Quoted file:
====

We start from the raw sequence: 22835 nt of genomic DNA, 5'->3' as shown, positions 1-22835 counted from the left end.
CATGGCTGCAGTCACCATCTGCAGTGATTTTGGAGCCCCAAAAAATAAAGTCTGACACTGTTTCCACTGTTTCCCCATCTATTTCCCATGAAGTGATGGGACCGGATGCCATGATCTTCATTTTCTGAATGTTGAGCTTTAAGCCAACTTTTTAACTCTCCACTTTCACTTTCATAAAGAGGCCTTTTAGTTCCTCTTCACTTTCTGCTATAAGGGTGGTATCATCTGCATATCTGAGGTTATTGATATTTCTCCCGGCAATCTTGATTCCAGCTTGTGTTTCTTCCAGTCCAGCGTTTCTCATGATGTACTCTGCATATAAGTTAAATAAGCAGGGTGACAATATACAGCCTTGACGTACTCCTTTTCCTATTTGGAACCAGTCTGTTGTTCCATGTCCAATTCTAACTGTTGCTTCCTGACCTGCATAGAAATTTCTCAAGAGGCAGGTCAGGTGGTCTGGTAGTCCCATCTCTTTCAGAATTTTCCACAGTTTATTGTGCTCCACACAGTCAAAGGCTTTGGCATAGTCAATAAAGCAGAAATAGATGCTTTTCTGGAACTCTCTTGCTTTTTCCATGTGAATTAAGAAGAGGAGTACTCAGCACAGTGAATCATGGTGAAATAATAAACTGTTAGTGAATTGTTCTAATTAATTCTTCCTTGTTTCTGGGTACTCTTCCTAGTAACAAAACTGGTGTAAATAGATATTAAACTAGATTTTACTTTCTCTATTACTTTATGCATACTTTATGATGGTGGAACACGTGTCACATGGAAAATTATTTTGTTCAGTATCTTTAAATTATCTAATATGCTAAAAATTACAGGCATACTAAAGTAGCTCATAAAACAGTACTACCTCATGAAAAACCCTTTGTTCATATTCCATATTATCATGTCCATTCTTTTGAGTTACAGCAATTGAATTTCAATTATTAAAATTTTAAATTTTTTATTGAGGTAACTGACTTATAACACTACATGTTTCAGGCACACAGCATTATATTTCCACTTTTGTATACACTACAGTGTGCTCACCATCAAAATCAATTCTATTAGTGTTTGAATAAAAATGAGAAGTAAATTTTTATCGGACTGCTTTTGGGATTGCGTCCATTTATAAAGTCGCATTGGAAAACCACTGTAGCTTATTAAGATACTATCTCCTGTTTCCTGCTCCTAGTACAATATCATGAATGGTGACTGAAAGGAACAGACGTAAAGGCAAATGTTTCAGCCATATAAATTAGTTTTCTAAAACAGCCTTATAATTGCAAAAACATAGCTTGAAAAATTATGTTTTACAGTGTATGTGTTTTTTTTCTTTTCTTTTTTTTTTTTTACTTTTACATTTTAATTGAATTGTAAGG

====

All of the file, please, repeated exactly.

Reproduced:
We start from the raw sequence: 22835 nt of genomic DNA, 5'->3' as shown, positions 1-22835 counted from the left end.
CATGGCTGCAGTCACCATCTGCAGTGATTTTGGAGCCCCAAAAAATAAAGTCTGACACTGTTTCCACTGTTTCCCCATCTATTTCCCATGAAGTGATGGGACCGGATGCCATGATCTTCATTTTCTGAATGTTGAGCTTTAAGCCAACTTTTTAACTCTCCACTTTCACTTTCATAAAGAGGCCTTTTAGTTCCTCTTCACTTTCTGCTATAAGGGTGGTATCATCTGCATATCTGAGGTTATTGATATTTCTCCCGGCAATCTTGATTCCAGCTTGTGTTTCTTCCAGTCCAGCGTTTCTCATGATGTACTCTGCATATAAGTTAAATAAGCAGGGTGACAATATACAGCCTTGACGTACTCCTTTTCCTATTTGGAACCAGTCTGTTGTTCCATGTCCAATTCTAACTGTTGCTTCCTGACCTGCATAGAAATTTCTCAAGAGGCAGGTCAGGTGGTCTGGTAGTCCCATCTCTTTCAGAATTTTCCACAGTTTATTGTGCTCCACACAGTCAAAGGCTTTGGCATAGTCAATAAAGCAGAAATAGATGCTTTTCTGGAACTCTCTTGCTTTTTCCATGTGAATTAAGAAGAGGAGTACTCAGCACAGTGAATCATGGTGAAATAATAAACTGTTAGTGAATTGTTCTAATTAATTCTTCCTTGTTTCTGGGTACTCTTCCTAGTAACAAAACTGGTGTAAATAGATATTAAACTAGATTTTACTTTCTCTATTACTTTATGCATACTTTATGATGGTGGAACACGTGTCACATGGAAAATTATTTTGTTCAGTATCTTTAAATTATCTAATATGCTAAAAATTACAGGCATACTAAAGTAGCTCATAAAACAGTACTACCTCATGAAAAACCCTTTGTTCATATTCCATATTATCATGTCCATTCTTTTGAGTTACAGCAATTGAATTTCAATTATTAAAATTTTAAATTTTTTATTGAGGTAACTGACTTATAACACTACATGTTTCAGGCACACAGCATTATATTTCCACTTTTGTATACACTACAGTGTGCTCACCATCAAAATCAATTCTATTAGTGTTTGAATAAAAATGAGAAGTAAATTTTTATCGGACTGCTTTTGGGATTGCGTCCATTTATAAAGTCGCATTGGAAAACCACTGTAGCTTATTAAGATACTATCTCCTGTTTCCTGCTCCTAGTACAATATCATGAATGGTGACTGAAAGGAACAGACGTAAAGGCAAATGTTTCAGCCATATAAATTAGTTTTCTAAAACAGCCTTATAATTGCAAAAACATAGCTTGAAAAATTATGTTTTACAGTGTATGTGTTTTTTTTCTTTTCTTTTTTTTTTTTTACTTTTACATTTTAATTGAATTGTAAGG